Any decision, no matter who makes it, will have three elements: objectives (what you want to do), alternatives (possibilities for doing it), and risk (the uncertainty involved). Disagreement about any one of the three elements will cause conflict in the group, but if the members can’t agree about what they are trying to decide, they doom the process before it begins. When individuals lack clarity about the goal of their decision, they confuse their thinking, procrastinate, and pick an alternative they end up hating. What needs to change defines the central and pivotal question in all decision making circumstances.
For instance, I worked with a group of senior executives who wanted to refine their strategy vis-à-vis their marketing plan. Immediately one of the group’s members started discussing what products they would introduce, what new markets they should enter, and the increases to the sales force they would require. This person instantly jumped to alternatives and risk before the group had decided whether or not this was the year to expand or maintain the status quo. When I asked, “What is your goal?” the group realized disagreeing about alternatives and risk made no sense when they hadn’t even decided what a viable solution would look like.
When setting the objective, the group should also separate “musts” from “wants.” Any marketing plan must address areas of profitability and capability, but the sales force may want to do business with previous clients, in good climates. As every good negotiator knows, never sacrifice a “must” for a “want,” and don’t let the “wants” create the hill you’ll die on. Too often I’ve seen clients frustrate themselves, create conflict, and retard progress by elevating a “want” to the status of a “must.” Of course, everyone agreeing on the status of a “must” versus a “want” won’t happen every time or automatically.
Expressing these different perspectives allows members to consider many different points of view, have fewer fixations on one course of action, and to consider risky alternatives. This discussion of different positions enhances members’ involvement with the issues, a situation that becomes more significant when the group is considering a radical decision.
The quality of the decisions will further depend on the interaction patterns among the members and the information exchange they experience. Participants listening to each other and encouraging every person’s contribution will serve to coordinate knowledge, thereby correcting errors or blind spots, which usually results in the group recognizing and rejecting incorrect solutions. So, even if you opt for a group decision, as the senior leader, you will still need to influence and monitor the group’s processes and to oversee the methods they use of making the decision.
Who Owns the Decision?
Quality, speed, and execution of decisions set top performers apart from everyone else. However, at every level of the organization, ambiguity over who owns decisions can create bottlenecks and turf wars that stall the process. Verdicts about ownership of decisions start at the top as CEOs negotiate with the board of directors about those decisions the CEO will make independently and those that will involve the board.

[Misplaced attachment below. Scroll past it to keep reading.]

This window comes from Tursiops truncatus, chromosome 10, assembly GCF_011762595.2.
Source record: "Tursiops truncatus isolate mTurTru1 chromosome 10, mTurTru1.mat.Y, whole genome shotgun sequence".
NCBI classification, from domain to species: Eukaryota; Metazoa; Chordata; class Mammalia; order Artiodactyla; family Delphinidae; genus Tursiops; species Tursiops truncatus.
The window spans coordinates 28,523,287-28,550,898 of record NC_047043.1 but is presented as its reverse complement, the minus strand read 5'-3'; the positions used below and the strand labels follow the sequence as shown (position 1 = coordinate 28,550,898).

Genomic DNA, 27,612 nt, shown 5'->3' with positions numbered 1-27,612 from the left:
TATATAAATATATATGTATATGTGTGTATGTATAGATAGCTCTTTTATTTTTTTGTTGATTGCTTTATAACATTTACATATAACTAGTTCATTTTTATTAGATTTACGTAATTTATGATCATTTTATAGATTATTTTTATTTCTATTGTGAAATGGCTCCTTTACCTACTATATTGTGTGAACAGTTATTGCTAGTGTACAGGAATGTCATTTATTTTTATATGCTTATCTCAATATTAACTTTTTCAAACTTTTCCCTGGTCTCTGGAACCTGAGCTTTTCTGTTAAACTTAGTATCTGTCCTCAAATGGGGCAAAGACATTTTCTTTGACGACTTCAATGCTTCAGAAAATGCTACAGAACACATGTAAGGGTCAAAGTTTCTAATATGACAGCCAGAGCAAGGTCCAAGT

From there, CEOs determine how members of their team will make decisions for the company. In large organizations, often the first question of ownership centers around functional heads making the calls for their areas versus general managers making them for their businesses. One of my large clients struggled with this for years until a new CFO candidate determined the outcome. After the daunting process of finding a qualified CFO for this $1.5B, the board and CEO were amenable to the demands of the most promising candidate. In short, he would not accept the role unless he owned the finance function throughout the organization. Prior to this, each general manager held sway over the decisions of his lead finance person, who then had a dotted line reporting relationship to the company CFO. The entering CFO reversed that. Once the CFO claimed responsibility and control of his functional area, the CEO realized the rest of the organization should follow suit. This formula won’t work for all organizations, but the lessons remain clear. The buck has to stop someplace with someone. Those stopping points need to be transparent, even if stakeholders don’t agree about them.
Unclogging decision making bottlenecks requires clear roles and responsibilities. In a perfect world, the leadership team at each level of the organization would agree about who has input for decisions and who has ultimate responsibility for them. However, not too many companies represent perfect worlds. Consensus represents a worthy goal, both when deciding areas of accountability and when making the decisions themselves. But consensus involves time, which can be an obstacle to action, and for the most part, decision makers do not eagerly abdicate control. Therefore, if you can’t unclog the bottlenecks, make the tough call and decide who owns the decision. Before you do that, though, you might want to try accountability charting. Done well, it has magic power at all levels of the organization. When people understand what others expect of them, they tend to take responsibility for outcomes. Fear of overstepping can as often delay action as the turf wars. Click To Tweet
Developing your Accountability Chart is a two-phase process. First, ask each group member to identify the major decisions he or she makes. The completed list should include all major responsibilities as they relate to the group’s involvement. Then, each person assigns the appropriate code letter to signify the level of involvement he or she thinks the boss and others should have in the decision.
Second, in a team meeting that includes the boss, the group member shares these perceptions. If everyone agrees about the level of responsibility, they agree to operate under this agreement until further notice. If group members disagree, they negotiate parameters under which they will operate. Often this will take the form of the leader assigning boundaries for decisions.
Groups do not provide the perfect arena for solving all problems or for deciding all decisions. Working in groups presents difficulties; however, when the leader manages these challenges and when the group leverages the talents and resources of each member, groups have tremendous potential. When participants understand decision making dynamics and the pitfalls that accompany them, the group has taken steps to a conclusion, but the insidious fiend called indecision can still lurk.
Dr. Linda Henman helps CEOs and Boards of Directors set strategies, mergers and acquisitions, plan succession, and develop talent. She can be reached at firstname.lastname@example.org or 636-537-3774.